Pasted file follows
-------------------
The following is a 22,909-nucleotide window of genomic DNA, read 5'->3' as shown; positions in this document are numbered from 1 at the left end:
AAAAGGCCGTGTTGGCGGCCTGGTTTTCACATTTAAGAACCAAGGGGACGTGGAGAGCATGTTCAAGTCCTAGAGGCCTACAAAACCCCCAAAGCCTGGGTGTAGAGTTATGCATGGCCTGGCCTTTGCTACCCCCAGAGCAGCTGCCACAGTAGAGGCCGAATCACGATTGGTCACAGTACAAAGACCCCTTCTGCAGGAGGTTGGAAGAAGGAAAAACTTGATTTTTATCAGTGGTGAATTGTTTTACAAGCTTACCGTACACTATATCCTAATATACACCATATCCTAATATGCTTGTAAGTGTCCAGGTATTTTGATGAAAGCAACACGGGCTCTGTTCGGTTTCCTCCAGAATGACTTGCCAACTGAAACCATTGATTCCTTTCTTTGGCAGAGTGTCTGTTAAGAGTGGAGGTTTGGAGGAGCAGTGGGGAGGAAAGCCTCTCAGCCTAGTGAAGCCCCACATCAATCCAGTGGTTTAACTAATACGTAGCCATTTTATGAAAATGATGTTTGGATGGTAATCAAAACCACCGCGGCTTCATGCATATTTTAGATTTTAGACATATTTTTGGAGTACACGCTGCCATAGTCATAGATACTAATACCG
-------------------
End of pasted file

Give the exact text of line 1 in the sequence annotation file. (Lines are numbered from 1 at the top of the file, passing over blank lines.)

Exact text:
The following is a 22,909-nucleotide window of genomic DNA, read 5'->3' as shown; positions in this document are numbered from 1 at the left end: